Due to its many uses, palm oil is in huge global demand and this is terrible news for the environment, the wildlife and the people who live near palm plantations. One of the biggest problems with the plantations (besides habitat destruction) is that they are prone to fires. When they go up in flames they can release an extraordinary amount of CO2. According to Greenpeace, in the first 10 months of 2019, palm plantation fires released enough CO2 to match the UK’s total annual greenhouse gas emissions. Not only this, but more than 900,000 people living in Indonesia suffered respiratory infections and its estimated that nearly 10 million children may be faced with long term health issues due to the pollution.

sustainable fashion brand-ethical fashion brand

Image credit: Ethical Consumer

 It’s easy to overlook palm oil as a beauty ingredient, because in most countries, it’s not a legal requirement to list it clearly in non-food products. Take cetearyl alcohol for example, it’s widely used as an emulsifier in skincare and its generally made using palm oil. Finding palm-free alternatives can be difficult but there are conscious brands out there today who are doing their best to exclude it. Ethical Consumer has a very useful list of palm-free foods and products which you can read here.

  1. Liquid plastic

‘Liquid plastic’ is the label often given to synthetic polymers. These are essentially a large number of units bonded together. Polymers can come in natural and synthetic forms, and it’s synthetic polymers (derived from petroleum oil) that tend to be used in our makeup items.

So, why is this ‘liquid plastic’ used in our cosmetics? The fact is, it has many uses and is easily available in different forms. It can be used as a thickening agent to give creams and lotions a smooth consistency, also as a fixative in hairsprays, hair gels and foams. In hair conditioners, polymers can be present in a silicone form to give your hair that smooth, frizz-free texture. It’s easy to spot polymers in your products as ‘poly’ usually forms part of the name, i.e. polyeurethane, polyacrylate.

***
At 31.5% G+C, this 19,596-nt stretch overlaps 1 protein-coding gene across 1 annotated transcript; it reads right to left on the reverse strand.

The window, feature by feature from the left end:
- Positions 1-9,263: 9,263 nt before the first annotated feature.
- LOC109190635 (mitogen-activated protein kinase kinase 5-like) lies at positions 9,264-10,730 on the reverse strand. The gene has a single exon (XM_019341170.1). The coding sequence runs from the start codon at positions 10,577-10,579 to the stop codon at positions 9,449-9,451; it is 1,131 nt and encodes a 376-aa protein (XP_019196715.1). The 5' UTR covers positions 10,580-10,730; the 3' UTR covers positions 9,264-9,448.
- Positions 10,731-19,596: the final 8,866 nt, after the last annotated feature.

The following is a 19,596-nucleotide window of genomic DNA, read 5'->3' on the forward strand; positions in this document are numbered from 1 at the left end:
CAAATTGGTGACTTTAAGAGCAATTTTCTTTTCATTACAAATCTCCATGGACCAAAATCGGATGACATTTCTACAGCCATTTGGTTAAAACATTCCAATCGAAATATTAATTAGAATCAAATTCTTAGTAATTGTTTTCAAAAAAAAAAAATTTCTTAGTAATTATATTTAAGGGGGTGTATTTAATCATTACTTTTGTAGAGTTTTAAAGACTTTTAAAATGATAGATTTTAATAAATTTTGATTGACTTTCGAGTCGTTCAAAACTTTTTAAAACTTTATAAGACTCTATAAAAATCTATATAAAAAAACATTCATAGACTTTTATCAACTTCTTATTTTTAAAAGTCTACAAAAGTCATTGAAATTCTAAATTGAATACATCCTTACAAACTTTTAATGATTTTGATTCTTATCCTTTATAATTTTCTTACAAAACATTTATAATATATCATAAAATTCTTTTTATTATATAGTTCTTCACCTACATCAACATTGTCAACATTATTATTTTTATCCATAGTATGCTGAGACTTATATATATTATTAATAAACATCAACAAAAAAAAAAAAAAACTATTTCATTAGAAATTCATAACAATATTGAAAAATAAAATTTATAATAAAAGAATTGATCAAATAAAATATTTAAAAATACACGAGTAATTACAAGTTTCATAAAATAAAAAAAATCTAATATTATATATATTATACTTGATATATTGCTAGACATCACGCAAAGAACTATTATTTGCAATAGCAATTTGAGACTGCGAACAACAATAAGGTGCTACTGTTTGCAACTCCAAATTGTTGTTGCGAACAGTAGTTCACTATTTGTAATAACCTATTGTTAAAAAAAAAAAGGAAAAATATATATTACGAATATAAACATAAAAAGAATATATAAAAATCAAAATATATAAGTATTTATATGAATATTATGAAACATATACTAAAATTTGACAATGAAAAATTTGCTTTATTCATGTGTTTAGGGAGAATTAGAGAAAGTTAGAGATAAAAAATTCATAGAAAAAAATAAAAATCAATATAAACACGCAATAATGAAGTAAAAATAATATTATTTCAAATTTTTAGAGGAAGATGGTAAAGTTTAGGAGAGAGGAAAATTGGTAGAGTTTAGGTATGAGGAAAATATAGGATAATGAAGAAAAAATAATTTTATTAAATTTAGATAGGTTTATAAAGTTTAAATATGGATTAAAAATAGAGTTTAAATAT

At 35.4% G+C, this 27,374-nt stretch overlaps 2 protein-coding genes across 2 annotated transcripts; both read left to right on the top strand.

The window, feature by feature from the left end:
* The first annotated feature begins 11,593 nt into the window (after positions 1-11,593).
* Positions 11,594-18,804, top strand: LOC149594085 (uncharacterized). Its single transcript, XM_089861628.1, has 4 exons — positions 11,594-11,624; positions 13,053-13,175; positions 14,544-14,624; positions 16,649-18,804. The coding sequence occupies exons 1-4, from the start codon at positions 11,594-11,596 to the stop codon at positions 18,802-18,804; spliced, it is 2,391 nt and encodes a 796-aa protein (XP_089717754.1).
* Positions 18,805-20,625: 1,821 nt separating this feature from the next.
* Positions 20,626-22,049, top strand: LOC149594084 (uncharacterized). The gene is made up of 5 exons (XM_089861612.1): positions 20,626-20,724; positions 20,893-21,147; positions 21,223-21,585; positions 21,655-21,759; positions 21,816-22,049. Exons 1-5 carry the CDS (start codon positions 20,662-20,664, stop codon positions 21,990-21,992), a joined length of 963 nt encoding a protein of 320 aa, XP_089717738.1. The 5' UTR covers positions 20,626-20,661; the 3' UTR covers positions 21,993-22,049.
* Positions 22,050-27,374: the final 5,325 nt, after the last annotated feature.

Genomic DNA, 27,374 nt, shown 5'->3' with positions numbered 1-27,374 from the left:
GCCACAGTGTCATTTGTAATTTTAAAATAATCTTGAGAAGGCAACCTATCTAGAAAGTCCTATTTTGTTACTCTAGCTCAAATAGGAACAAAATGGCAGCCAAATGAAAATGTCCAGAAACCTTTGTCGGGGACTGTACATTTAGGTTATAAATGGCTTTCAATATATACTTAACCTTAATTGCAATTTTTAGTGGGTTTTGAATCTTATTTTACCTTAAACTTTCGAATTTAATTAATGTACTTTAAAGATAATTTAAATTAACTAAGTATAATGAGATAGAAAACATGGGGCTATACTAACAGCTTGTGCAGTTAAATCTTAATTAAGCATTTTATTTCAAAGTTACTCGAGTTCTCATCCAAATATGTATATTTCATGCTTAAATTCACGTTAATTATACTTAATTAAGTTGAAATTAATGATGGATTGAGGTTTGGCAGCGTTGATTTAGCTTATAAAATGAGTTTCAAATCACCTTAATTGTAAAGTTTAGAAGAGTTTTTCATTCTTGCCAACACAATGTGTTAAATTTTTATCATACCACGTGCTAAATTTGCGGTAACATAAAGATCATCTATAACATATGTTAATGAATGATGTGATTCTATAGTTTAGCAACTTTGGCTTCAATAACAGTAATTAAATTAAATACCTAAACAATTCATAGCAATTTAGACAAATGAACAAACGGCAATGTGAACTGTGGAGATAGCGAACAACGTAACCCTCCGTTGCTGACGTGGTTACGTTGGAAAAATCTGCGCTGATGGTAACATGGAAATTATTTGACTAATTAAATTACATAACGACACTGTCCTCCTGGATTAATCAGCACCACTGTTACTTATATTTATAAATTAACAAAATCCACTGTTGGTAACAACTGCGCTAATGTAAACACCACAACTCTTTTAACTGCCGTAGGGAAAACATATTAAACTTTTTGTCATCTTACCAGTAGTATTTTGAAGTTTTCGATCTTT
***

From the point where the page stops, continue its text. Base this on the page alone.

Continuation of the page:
sustainable fashion brand - ethical fashion brand

The problem with polymers is that they are poorly biodegradable and it is not yet known how their excessive use and toxicity will impact the environment in the long term. According to Plastic Soup Foundation, liquid plastic should be treated the same as solid microplastic and banned from use.   

 There are brands out there who are considerate about plastic use – not only with their packaging but also with microplastics including liquid plastic. Look out for brands like Weleda which has committed to ‘zero plastic inside’ and has gained international certification for this. If we educate ourselves and show our support to environmentally friendly brands we can do our help to reduce the damage to our ecosystems.

 Which green beauty brands do you recommend? Leave us a comment to share your recommendations!

 Follow us on Facebook and Instagram to stay up to date with the latest in sustainable and ethical fashion from the UAE.


Continue reading

Greenwashing and how to spot it

Greenwashing and how to spot it

fashion revolution uae-vino supraja dubai

Ethical Fashion Starts with Workers' Rights

5 Fast Fashion TED Talks You Need To Watch

5 Fast Fashion TED Talks You Need To Watch